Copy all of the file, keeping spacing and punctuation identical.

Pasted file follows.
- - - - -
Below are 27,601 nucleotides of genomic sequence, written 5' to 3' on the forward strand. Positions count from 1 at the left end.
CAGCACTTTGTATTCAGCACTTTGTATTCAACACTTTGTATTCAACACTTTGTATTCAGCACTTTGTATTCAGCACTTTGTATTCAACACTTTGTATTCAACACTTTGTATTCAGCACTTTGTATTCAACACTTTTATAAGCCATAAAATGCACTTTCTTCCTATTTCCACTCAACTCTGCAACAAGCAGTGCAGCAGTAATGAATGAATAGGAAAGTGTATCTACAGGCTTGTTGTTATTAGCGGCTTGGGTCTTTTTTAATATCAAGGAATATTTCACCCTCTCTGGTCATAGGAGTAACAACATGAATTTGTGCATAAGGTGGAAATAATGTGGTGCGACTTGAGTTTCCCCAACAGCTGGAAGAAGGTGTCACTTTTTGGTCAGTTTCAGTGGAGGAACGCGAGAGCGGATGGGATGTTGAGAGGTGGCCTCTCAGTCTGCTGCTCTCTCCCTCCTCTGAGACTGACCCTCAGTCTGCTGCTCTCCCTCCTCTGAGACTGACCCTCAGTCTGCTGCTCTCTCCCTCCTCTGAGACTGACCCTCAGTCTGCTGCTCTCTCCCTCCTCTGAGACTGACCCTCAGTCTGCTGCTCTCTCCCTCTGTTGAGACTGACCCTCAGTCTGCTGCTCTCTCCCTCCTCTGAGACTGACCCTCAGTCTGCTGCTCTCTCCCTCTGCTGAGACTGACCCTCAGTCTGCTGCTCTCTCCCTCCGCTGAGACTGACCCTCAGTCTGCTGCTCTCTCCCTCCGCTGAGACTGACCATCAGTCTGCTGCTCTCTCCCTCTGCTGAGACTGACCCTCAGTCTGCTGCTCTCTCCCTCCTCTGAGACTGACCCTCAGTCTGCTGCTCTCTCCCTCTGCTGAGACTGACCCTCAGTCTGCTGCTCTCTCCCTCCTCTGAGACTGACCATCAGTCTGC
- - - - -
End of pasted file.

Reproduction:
Below are 27,601 nucleotides of genomic sequence, written 5' to 3' on the forward strand. Positions count from 1 at the left end.
CAGCACTTTGTATTCAGCACTTTGTATTCAACACTTTGTATTCAACACTTTGTATTCAGCACTTTGTATTCAGCACTTTGTATTCAACACTTTGTATTCAACACTTTGTATTCAGCACTTTGTATTCAACACTTTTATAAGCCATAAAATGCACTTTCTTCCTATTTCCACTCAACTCTGCAACAAGCAGTGCAGCAGTAATGAATGAATAGGAAAGTGTATCTACAGGCTTGTTGTTATTAGCGGCTTGGGTCTTTTTTAATATCAAGGAATATTTCACCCTCTCTGGTCATAGGAGTAACAACATGAATTTGTGCATAAGGTGGAAATAATGTGGTGCGACTTGAGTTTCCCCAACAGCTGGAAGAAGGTGTCACTTTTTGGTCAGTTTCAGTGGAGGAACGCGAGAGCGGATGGGATGTTGAGAGGTGGCCTCTCAGTCTGCTGCTCTCTCCCTCCTCTGAGACTGACCCTCAGTCTGCTGCTCTCCCTCCTCTGAGACTGACCCTCAGTCTGCTGCTCTCTCCCTCCTCTGAGACTGACCCTCAGTCTGCTGCTCTCTCCCTCCTCTGAGACTGACCCTCAGTCTGCTGCTCTCTCCCTCTGTTGAGACTGACCCTCAGTCTGCTGCTCTCTCCCTCCTCTGAGACTGACCCTCAGTCTGCTGCTCTCTCCCTCTGCTGAGACTGACCCTCAGTCTGCTGCTCTCTCCCTCCGCTGAGACTGACCCTCAGTCTGCTGCTCTCTCCCTCCGCTGAGACTGACCATCAGTCTGCTGCTCTCTCCCTCTGCTGAGACTGACCCTCAGTCTGCTGCTCTCTCCCTCCTCTGAGACTGACCCTCAGTCTGCTGCTCTCTCCCTCTGCTGAGACTGACCCTCAGTCTGCTGCTCTCTCCCTCCTCTGAGACTGACCATCAGTCTGC